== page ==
When I didn't get any books for Christmas (or I finished them) I'd check out my aunt's paperback collection of mysteries. There was some overlap with the authors my mother collected, but not a lot. I discovered new authors. Unfortunately, they were only new to me and I couldn't always find their books in print. That made it difficult to put them on my next gift list.

I've always loved a good mystery, even if book's genre wasn't Mystery. Having been brought up on Agatha Christie, Dorothy Sayers and Nero Wolfe, I wanted all the authors I read to play fair in the tradition of a Whodunit, whether it was a detective novel or science fiction adventure. 

I also want to like at least one of the protagonists. After all, I don't want to spend a few hours to a few days hanging out with someone I can't stand, or at least understand. 

That pretty much sums up my writing aims: playing fair with the readers and having characters they'll want to spend time with... especially at Christmas.

DEADLY LEGACY "a fast-reading, fun whodunnit"

DEADLY SEASON "... a great mixture of humor, clever quips and mystery."
Google Play

Check out for all the sale books. 

Saturday, December 3, 2016

Daft, Obtuse, and Hapless

Thank you Matt Groening, wherever you are. 

You created the perfect word for those moments when you realize you've done something totally daft, been ridiculously obtuse or generally hapless. (The acronym was my idea, by the way.)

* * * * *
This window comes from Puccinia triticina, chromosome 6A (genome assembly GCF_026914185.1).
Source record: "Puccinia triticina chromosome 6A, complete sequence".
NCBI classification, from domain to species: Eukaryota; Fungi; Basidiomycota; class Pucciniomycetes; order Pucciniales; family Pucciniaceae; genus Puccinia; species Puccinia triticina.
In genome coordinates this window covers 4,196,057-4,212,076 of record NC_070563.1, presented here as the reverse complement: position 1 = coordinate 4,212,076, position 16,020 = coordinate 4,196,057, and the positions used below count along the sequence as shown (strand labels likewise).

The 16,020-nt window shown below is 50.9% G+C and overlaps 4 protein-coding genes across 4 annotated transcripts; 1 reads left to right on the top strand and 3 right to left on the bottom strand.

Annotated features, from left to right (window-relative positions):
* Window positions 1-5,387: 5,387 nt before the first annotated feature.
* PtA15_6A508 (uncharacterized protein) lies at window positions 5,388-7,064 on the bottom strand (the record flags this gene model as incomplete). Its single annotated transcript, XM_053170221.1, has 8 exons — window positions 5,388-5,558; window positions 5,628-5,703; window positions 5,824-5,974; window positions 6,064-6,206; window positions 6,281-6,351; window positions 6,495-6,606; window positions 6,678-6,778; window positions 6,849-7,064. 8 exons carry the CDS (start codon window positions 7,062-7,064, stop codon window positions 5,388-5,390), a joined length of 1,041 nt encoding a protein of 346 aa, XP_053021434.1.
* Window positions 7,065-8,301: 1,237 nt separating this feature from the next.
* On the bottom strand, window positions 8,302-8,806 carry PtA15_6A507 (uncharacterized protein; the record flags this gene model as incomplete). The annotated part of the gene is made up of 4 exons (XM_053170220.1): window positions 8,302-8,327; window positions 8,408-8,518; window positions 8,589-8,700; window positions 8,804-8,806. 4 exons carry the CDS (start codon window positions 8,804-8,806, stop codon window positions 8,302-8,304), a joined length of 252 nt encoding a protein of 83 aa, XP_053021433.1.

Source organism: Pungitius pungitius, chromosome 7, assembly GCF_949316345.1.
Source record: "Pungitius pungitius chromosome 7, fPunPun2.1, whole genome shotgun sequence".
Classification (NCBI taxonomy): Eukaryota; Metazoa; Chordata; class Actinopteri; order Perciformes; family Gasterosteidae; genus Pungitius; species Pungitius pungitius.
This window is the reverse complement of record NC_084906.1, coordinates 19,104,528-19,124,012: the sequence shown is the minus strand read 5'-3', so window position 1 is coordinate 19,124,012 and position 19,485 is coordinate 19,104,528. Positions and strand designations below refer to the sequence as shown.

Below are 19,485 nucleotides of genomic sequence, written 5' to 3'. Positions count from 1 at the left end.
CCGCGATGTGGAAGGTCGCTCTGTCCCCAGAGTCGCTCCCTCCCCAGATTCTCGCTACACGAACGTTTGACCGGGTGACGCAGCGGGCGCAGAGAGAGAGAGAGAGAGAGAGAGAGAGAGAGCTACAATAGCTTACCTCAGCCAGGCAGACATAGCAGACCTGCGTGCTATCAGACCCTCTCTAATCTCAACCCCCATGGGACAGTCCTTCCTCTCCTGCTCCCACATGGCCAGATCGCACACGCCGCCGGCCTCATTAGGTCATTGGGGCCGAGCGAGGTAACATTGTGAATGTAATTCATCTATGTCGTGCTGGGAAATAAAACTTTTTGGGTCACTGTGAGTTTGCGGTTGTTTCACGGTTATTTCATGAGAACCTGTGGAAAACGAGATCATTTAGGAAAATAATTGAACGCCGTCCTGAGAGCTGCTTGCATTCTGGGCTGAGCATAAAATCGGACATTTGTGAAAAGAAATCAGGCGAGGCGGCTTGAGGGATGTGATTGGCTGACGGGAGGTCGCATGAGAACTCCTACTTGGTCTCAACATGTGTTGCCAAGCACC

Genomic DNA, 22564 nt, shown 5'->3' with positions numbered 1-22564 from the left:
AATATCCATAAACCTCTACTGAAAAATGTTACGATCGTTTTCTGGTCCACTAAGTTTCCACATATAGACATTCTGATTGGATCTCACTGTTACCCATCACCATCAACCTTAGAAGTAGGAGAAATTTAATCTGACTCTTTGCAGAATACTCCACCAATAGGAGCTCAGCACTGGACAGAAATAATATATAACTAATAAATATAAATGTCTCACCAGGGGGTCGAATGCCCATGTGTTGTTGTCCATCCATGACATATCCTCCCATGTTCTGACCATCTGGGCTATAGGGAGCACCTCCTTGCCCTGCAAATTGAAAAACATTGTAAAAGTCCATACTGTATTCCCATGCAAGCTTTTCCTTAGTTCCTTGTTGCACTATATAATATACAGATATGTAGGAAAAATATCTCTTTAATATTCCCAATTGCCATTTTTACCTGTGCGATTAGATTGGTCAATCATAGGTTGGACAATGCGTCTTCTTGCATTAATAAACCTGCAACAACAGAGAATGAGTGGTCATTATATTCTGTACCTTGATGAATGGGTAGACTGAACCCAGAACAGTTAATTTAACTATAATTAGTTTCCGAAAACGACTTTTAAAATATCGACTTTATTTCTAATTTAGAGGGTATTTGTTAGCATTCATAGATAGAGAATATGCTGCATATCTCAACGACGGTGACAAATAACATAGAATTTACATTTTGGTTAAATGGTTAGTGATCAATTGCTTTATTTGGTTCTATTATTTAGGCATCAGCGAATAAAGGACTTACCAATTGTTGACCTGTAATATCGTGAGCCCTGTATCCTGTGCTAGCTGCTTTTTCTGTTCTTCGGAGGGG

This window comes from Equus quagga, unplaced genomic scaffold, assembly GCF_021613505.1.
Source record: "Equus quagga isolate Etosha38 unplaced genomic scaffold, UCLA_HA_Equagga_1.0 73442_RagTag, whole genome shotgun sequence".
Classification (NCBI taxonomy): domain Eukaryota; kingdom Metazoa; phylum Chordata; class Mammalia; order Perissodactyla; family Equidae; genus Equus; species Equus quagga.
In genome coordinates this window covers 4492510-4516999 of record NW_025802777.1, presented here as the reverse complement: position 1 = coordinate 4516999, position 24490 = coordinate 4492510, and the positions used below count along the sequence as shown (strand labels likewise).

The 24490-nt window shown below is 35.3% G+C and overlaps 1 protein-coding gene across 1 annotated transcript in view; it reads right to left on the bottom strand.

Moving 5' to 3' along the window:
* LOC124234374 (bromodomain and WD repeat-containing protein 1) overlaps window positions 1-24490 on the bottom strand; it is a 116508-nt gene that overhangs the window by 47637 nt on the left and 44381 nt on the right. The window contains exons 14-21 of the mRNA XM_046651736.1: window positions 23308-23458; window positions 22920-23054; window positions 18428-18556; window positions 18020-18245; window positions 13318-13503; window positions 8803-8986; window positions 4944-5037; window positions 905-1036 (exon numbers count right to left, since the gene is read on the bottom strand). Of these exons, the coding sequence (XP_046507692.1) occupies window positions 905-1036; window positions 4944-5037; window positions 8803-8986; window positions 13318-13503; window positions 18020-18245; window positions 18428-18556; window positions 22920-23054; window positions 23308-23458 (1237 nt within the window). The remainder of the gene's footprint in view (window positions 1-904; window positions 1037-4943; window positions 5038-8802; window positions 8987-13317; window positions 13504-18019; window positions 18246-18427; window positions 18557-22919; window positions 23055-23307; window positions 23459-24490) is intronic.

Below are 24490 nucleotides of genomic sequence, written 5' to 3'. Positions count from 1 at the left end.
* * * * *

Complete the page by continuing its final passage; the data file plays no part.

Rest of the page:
He, or one of the other writers working on The Simpsons, also came up with one of my favourite word plays when Homer almost hits a deer.

Homer: D'oh!
Marge (screeching): A deer!
Maggie (pedantically): A female deer.

 I've had a few "D'oh" moments this week. The daftest was when I thought the house phone was broken.

My son Kit is painting the kitchen. His prep work was amazing since he cleaned everything, not just the walls. Of course, this has created a new (but temporary mess) in the dining room and pretty much made the kitchen useless for food prep.

Note, in the picture on the right, the coffee maker is set up. The microwave is also plugged in. What wasn't plugged in until a few minutes ago was the phone base, the part that connects all the portable phones to the phone line.

A close second for daftest and the winner of hapless is my inability to remember to post on my own blog site. Maybe it's because I have so many other schedules to keep. Or maybe I don't want to bore you with forced posts. (Yeah! That's the answer... or so I shall maintain from now on.) Nevertheless, it's pretty daft to forget to use your blog to promote a big sale of your ebooks.

D'OH! I still haven't.

UNDER A TEXAS STAR "It's a love story and an adventure that anyone can enjoy."

HAZARDOUS UNIONS: "Love never fails even in war time."
Google Play

DEADLY LEGACY "a fast-reading, fun whodunnit"

DEADLY SEASON "... a great mixture of humor, clever quips and mystery."
Google Play